Global academic challenge launched to promote innovation and jobs worldwide
Geneva, Switzerland, 2011-10-27 – IEC and IEEE announce US$45,000 Global Academic Challenge to examine the impact of electrotechnology and inspire the next generation of innovation.
Electrotechnology impacts every aspect of our daily lives through businesses, societies, the environment and our interaction with each other. However this impact has rarely been reflected upon by academic institutions.
To stimulate the debate around this integral issue, IEC, which publishes global technical guidelines that allow millions of devices and systems to work together safely, and IEEE, the world’s largest technical professional association, are launching “The Challenge.”
The Challenge invites academic institutions worldwide to submit and debate research that explores the wide range of sociological, political, economic, and environmental benefits provided by electrotechnology.
The world’s academicians and universities will compete for US$45,000 in prize money, which will be awarded to first-, second- and third-place winners at a special awards ceremony in Oslo, Norway, in October 2012. The Challenge will be to identify, analyze and debate why and how electrotechnology influences economic, social and environmental development, and the impact of broadly accepted standards.
“The Challenge is a really exciting opportunity for us to reflect on the last 100 years of electrotechnological innovation, which has seen more inventions produced than in the history of mankind,” IEC CEO and General Secretary Ronnie Amit said. “We are appealing to the leading academic thinkers from the spheres of science, engineering, economics and beyond to demonstrate how electrotechnology has shaped and influenced how we live, work and conduct business today. We are urging the academic community to discuss such questions as: What role will electrotechnology potentially play in our future and how can it help solve some of our global challenges?”
The submissions will be judged by a highly distinguished panel: Jacques Régis, former CEO of Hydro Quebec, Montréal, Canada, and IEC Immediate Past President; Dr. Moshe Kam, Department Head, Electrical and Computer Engineering, Drexel University, and 2011 IEEE President; and Paul Markillie, Innovation Editor, The Economist.
“Electrotechnology innovation builds on a platform of universally accepted technical rules and specifications, which enable companies to do business more efficiently on a global scale.” IEEE Executive Director James Prendergast said. “The global economy is increasingly complex and competitive, and companies need to comply with ever-stricter environmental and other regulations. It needs a common set of rules to allow companies to build products that can be exported easily and efficiently to many countries and provide governments with the means to measure and compare the performance and safety of devices. ”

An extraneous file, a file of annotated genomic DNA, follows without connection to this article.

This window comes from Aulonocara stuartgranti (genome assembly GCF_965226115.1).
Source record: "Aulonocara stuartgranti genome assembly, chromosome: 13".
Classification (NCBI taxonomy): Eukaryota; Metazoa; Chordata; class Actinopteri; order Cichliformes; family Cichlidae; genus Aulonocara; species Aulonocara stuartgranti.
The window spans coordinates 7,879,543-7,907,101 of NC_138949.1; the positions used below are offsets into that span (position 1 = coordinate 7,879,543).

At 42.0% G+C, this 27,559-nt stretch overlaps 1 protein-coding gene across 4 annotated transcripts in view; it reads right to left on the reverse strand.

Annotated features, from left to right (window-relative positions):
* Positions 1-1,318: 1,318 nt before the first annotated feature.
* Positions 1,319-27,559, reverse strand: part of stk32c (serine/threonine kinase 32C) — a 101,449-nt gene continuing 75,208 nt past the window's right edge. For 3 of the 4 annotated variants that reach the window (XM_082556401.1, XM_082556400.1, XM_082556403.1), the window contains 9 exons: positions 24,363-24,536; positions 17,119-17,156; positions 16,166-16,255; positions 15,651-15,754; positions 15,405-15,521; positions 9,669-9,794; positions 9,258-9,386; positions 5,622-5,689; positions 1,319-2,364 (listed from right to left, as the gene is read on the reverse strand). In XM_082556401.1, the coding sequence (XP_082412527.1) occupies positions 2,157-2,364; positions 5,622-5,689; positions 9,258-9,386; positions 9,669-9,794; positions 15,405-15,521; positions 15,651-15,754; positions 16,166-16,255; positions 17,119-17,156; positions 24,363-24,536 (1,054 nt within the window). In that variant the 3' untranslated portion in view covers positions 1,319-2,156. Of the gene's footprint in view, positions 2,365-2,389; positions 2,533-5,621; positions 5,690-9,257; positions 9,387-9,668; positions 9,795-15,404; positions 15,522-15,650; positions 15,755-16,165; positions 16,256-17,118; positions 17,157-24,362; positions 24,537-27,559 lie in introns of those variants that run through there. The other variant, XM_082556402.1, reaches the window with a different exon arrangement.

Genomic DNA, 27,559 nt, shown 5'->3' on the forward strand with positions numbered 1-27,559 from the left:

Notes to editors: Website and full rules are contained here: Challenge rules
Timeline: Registration for The Challenge officially opens today at a ceremony in Melbourne, Australia. The deadline for final registration is midnight, March 1, 2012 (UTC)
Entry Process: Submissions must be completed by July 1, 2012 via www.IECIEEEChallenge.org exclusively.
Prize money: Total of $45 000
1st Prize: $20 000
2nd Prize: $15 000
3rd Prize: $10 000
Content: Papers can include a large range of topics, including: fundamental research and development; energy efficiency and climate change motivation; energy security; public health; roll-out of renewable and Smart Grids; waste management; environmental preservation; case studies where electrotechnology and standardization helped solve real-world challenges; economic growth and GDP; R&D; laws and regulations; safety of populations; technology transfer and information exchange; corporate efficiency and competitiveness; ability to innovate and export.
Who is eligible to participate? The IEC-IEEE Challenge is open to all persons affiliated with an Academic Institution that offers post-graduate study programmes. These include members and heads of faculty, professors, lecturers, post-graduate students, teaching and research staff.
About the IEC
The IEC is the world's leading organization that prepares and publishes International Standards for all electrical, electronic and related technologies – collectively known as “electrotechnology.” It brings together 163 countries and close to 10 000 experts on the global level. IEC International Standards include globally relevant specifications and metrics that allow electric or electronic devices to work efficiently and safely with each other anywhere in the world. IEC work covers a vast range of technologies from power generation, transmission and distribution to home appliances and office equipment, batteries, nanotechnology, renewable energy, to mention just a few. The IEC supports all forms of conformity assessment and manages Conformity Assessment Systems that certify that equipment, systems or components conform to its International Standards.
IEEE, the world’s largest technical professional association with over 400 000 members, is dedicated to advancing technology for the benefit of humanity. Through its highly cited publications, conferences, technology standards, and professional and educational activities, IEEE is the trusted voice on a wide variety of areas ranging from aerospace systems, computers and telecommunications to biomedical engineering, electric power and consumer electronics. As part of its activities, IEEE has an extensive standards development programme with a portfolio of over 900 active standards and more than 500 standards under development.